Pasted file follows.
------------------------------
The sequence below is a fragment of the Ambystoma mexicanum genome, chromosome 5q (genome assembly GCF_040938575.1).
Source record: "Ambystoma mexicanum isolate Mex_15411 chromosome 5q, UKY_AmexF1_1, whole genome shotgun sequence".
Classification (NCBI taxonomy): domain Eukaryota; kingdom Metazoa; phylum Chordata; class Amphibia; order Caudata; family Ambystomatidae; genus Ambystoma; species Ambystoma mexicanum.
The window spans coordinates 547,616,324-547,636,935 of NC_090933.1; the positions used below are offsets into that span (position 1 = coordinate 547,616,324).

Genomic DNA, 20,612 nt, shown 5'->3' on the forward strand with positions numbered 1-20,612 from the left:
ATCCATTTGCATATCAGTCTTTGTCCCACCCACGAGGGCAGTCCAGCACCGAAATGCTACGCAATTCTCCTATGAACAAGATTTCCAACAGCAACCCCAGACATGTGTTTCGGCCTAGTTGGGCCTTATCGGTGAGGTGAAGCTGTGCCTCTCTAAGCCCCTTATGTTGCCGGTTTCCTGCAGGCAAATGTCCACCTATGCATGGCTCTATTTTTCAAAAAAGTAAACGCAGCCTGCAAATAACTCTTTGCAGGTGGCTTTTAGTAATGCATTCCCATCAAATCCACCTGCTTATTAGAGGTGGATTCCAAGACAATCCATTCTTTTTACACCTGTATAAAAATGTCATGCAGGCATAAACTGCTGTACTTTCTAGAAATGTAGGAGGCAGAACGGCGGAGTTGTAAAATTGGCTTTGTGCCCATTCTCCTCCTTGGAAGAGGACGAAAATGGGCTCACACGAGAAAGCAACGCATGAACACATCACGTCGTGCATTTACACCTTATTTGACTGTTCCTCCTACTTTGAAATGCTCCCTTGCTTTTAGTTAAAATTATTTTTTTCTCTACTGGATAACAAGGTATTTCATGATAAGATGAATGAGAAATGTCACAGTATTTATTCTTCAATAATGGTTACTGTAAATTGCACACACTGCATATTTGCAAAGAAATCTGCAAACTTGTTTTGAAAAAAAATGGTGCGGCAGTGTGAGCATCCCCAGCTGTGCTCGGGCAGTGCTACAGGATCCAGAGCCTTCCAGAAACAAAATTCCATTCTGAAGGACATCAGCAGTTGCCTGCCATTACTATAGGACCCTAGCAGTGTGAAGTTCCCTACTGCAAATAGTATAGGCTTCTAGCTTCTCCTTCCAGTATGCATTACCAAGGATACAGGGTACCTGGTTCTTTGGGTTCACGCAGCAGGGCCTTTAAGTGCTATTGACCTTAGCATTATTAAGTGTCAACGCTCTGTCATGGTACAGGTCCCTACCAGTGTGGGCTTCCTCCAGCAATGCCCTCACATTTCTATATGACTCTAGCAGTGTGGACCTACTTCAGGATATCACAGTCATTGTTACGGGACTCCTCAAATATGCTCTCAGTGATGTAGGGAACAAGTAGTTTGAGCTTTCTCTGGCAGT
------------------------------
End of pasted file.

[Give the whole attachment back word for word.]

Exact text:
The sequence below is a fragment of the Ambystoma mexicanum genome, chromosome 5q (genome assembly GCF_040938575.1).
Source record: "Ambystoma mexicanum isolate Mex_15411 chromosome 5q, UKY_AmexF1_1, whole genome shotgun sequence".
Classification (NCBI taxonomy): domain Eukaryota; kingdom Metazoa; phylum Chordata; class Amphibia; order Caudata; family Ambystomatidae; genus Ambystoma; species Ambystoma mexicanum.
The window spans coordinates 547,616,324-547,636,935 of NC_090933.1; the positions used below are offsets into that span (position 1 = coordinate 547,616,324).

Genomic DNA, 20,612 nt, shown 5'->3' on the forward strand with positions numbered 1-20,612 from the left:
ATCCATTTGCATATCAGTCTTTGTCCCACCCACGAGGGCAGTCCAGCACCGAAATGCTACGCAATTCTCCTATGAACAAGATTTCCAACAGCAACCCCAGACATGTGTTTCGGCCTAGTTGGGCCTTATCGGTGAGGTGAAGCTGTGCCTCTCTAAGCCCCTTATGTTGCCGGTTTCCTGCAGGCAAATGTCCACCTATGCATGGCTCTATTTTTCAAAAAAGTAAACGCAGCCTGCAAATAACTCTTTGCAGGTGGCTTTTAGTAATGCATTCCCATCAAATCCACCTGCTTATTAGAGGTGGATTCCAAGACAATCCATTCTTTTTACACCTGTATAAAAATGTCATGCAGGCATAAACTGCTGTACTTTCTAGAAATGTAGGAGGCAGAACGGCGGAGTTGTAAAATTGGCTTTGTGCCCATTCTCCTCCTTGGAAGAGGACGAAAATGGGCTCACACGAGAAAGCAACGCATGAACACATCACGTCGTGCATTTACACCTTATTTGACTGTTCCTCCTACTTTGAAATGCTCCCTTGCTTTTAGTTAAAATTATTTTTTTCTCTACTGGATAACAAGGTATTTCATGATAAGATGAATGAGAAATGTCACAGTATTTATTCTTCAATAATGGTTACTGTAAATTGCACACACTGCATATTTGCAAAGAAATCTGCAAACTTGTTTTGAAAAAAAATGGTGCGGCAGTGTGAGCATCCCCAGCTGTGCTCGGGCAGTGCTACAGGATCCAGAGCCTTCCAGAAACAAAATTCCATTCTGAAGGACATCAGCAGTTGCCTGCCATTACTATAGGACCCTAGCAGTGTGAAGTTCCCTACTGCAAATAGTATAGGCTTCTAGCTTCTCCTTCCAGTATGCATTACCAAGGATACAGGGTACCTGGTTCTTTGGGTTCACGCAGCAGGGCCTTTAAGTGCTATTGACCTTAGCATTATTAAGTGTCAACGCTCTGTCATGGTACAGGTCCCTACCAGTGTGGGCTTCCTCCAGCAATGCCCTCACATTTCTATATGACTCTAGCAGTGTGGACCTACTTCAGGATATCACAGTCATTGTTACGGGACTCCTCAAATATGCTCTCAGTGATGTAGGGAACAAGTAGTTTGAGCTTTCTCTGGCAGT